To the Editor:

The city of Dunwoody has determined the 2018 millage rate and therefore property taxes for all real personal property located in the city limits of Dunwoody. The “Legal Notice” published in The Crier and other local newspapers proposed a 2.74 millage rate. With the adoption of this rate, the property tax revenue to be received by the city will be a windfall increase of $1,003,544 (or 13.45 percent) in property tax revenue.

The mayor wants you to think that the required legal notices that the city publishes and the mandatory public hearings are misleading and really not necessary since you are not getting a tax increase on your house and you are getting a “Good Deal” because your taxes are only $22 per month (based upon a house with a value of $400,000). They are wrong.

As clearly shown in the notice the property tax revenue that will be collected by the city for 2018 will be an increase of $1,003,544 a 13.45 percent increase from 2017) if the city does not roll back the proposed 2.74 millage rate. The windfall results from the annual revaluation of the property tax digest. Further, the same notice reveals that the city has collected a windfall of $1,801,000 (30.7 percent) in property taxes in the past five years. This windfall will become $2,805,000 (47.8 percent) if the proposed millage rate is not rolled back. A rollback to 2.42 mills for 2018 would result in property tax revenue of $7,462,338—the same revenue as the city will receive in the latest year of property taxes.

The 2.74 proposed millage rate has been in effect since Dunwoody became a city in December 2008. Unfortunately, the city charter neglected to mandate a millage rollback when windfall revenues are created by tax digest revaluations.

A couple of interesting facts. The population of Dunwoody has increased 12.5 percent between 2009 and 2018. The expense budget for the city was approximately $14 million in 2009 as compared to approximately $34 million in 2018 (a 143 percent increase).

I say its time for us require our elected representatives to hold the line on windfall tax revenues for the city and rollback the millage rate to 2.42 mills — a revenue neutral amount. While maybe not a violation of the letter of the law in the city charter , it is certainly not in the “Spirit” of what voters approved in 2008.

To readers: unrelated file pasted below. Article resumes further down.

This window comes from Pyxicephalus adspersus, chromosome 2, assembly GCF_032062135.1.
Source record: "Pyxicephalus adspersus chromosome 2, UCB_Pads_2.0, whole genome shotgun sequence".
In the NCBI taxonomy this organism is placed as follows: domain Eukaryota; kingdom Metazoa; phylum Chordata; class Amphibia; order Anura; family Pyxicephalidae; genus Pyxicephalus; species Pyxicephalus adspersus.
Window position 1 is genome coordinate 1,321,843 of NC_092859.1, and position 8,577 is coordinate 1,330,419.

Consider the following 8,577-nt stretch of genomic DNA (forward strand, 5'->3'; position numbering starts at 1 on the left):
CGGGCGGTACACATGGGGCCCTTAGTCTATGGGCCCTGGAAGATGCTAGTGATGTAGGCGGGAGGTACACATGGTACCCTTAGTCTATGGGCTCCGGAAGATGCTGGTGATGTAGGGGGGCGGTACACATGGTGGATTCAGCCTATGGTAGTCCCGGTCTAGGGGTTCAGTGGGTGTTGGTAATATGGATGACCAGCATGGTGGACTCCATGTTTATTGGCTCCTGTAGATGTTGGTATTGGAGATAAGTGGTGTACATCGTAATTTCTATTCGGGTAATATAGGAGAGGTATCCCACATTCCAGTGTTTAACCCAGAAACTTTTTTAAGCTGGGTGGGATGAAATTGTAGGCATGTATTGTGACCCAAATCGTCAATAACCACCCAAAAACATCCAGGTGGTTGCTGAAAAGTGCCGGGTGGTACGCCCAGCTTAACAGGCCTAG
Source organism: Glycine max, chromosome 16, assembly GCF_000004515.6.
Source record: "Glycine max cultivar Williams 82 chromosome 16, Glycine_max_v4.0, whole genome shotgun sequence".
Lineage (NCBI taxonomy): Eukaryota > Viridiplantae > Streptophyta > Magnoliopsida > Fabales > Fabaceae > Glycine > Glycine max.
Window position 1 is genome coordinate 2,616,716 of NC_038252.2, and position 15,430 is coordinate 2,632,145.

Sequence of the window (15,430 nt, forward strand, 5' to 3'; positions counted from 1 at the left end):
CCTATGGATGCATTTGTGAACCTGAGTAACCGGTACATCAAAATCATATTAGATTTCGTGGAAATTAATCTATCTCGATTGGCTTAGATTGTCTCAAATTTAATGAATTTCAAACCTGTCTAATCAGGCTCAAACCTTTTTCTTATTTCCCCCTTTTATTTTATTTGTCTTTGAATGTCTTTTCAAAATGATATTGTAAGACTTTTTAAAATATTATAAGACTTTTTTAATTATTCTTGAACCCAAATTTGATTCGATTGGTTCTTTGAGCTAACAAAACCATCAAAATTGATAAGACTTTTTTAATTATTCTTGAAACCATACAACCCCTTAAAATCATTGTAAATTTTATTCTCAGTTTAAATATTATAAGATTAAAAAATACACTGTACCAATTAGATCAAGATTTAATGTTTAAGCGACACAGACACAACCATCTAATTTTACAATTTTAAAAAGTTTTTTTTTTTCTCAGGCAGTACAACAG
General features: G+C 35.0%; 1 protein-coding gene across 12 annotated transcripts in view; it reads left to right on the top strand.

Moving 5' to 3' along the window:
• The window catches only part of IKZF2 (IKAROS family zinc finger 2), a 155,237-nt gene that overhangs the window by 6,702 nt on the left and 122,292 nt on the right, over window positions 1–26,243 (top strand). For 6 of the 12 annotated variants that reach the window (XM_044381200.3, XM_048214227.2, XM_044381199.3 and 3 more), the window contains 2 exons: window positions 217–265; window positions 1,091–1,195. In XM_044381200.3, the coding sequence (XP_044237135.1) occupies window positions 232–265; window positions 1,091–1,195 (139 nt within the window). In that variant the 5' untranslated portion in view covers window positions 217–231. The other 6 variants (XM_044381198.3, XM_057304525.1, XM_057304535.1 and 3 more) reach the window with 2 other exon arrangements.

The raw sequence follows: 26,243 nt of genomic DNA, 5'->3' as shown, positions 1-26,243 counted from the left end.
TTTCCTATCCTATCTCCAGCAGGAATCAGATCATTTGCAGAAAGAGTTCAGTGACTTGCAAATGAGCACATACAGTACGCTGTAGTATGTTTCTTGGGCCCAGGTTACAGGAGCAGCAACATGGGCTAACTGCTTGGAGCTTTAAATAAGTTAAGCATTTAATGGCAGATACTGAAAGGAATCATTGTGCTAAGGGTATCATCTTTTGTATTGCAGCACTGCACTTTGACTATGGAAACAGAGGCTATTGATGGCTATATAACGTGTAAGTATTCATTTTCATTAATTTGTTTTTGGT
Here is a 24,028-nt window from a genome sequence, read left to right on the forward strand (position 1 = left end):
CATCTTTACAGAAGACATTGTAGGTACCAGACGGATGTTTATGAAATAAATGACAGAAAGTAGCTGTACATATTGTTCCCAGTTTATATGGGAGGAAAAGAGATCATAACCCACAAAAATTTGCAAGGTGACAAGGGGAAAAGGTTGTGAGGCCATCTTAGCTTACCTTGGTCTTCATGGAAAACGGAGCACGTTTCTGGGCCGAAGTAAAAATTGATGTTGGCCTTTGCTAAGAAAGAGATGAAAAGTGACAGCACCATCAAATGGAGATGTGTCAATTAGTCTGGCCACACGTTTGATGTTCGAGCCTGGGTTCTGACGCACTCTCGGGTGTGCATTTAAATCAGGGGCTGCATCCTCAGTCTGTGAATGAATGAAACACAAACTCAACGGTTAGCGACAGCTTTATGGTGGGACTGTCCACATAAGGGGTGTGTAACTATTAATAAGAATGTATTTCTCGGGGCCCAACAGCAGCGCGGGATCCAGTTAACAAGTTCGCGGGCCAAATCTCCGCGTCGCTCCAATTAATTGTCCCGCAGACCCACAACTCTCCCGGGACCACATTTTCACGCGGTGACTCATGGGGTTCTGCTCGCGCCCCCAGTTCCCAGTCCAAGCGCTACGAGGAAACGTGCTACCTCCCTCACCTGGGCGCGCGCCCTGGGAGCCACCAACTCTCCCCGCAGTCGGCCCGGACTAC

Contact your council member and mayor. Its time to speak.

Robert Hickey

To The Editor:

In the June 13 edition of The Crier, a school tax story said that critics of the school system’s approach of planning a budget and then setting a millage rate would argue that a government should estimate its revenues and then budget for them. That’s an interesting theory that simply doesn’t account for the needs of reality.

For example, by that logic, we could cut the budgets for police, fire, and EMS protection by half or more without regard to the needs of the community. Just imagine the savings!

The reality is that government must balance our collective needs and wants in the form of public services with a revenue model that doesn’t starve our economic engine. To paraphrase one of my favorite 20th century presidents, G. H. W. Bush, it’s simply “prudent” (what a great word!) to responsibly consider our community’s needs relative to our ability to pay for them. And there’s a strong feedback loop between needs and wants and ability to pay.

So if you want good schools nurturing an educated electorate, safe neighborhoods protected by police and firemen, and livable communities with roads and parks, then we need to decide how much those cost, whether or not (or how much) we’re willing to pay for them, and the impact of not paying for them or paying too much for them.

In other words, certain needs don’t vanish simply because we decide to not pay for them.

And after seeing the effects of a neighbor’s burning home igniting homes around it or the costs of an uneducated electorate on business, public safety, and our democracy, certain such arguments have long been settled for many of us.

Tim O’Connor

Dear Editor:

Referencing the “proposed restaurant” pictured in Sue Stanton’s article on the front page of the June 13 edition of The Crier; Can everyone spell hideous?

Is the goal to render our main intersection even uglier? And, doing it at the behest of developers? Why is it, or so it seems, that the needs and wishes of our citizenry have taken a back seat to said developers? And, the same having occurred with great frequency and rapidity since we became a city?

One need only look to the razing and reducing of Dunwoody Village Parkway or the theater at Brook Run to get the queasy feeling that something is askew. That our major thoroughfares cross one another at the sites of a gas station/convenience store and a Dunkin’ Donuts on two of four corners is eyesore and safety problem enough. One supposes that the thinking, if thought was so impolite and impolitic to rear its ugly and inconvenient head, is that a fast-food establishment or three will solve those problems by erecting a structure that looks more like a prison and that will contribute nothing to that already-overused intersection but more over use.

This proposal needs to be shelved and the vacant lot turned into a little park.

Neil Wilkinson

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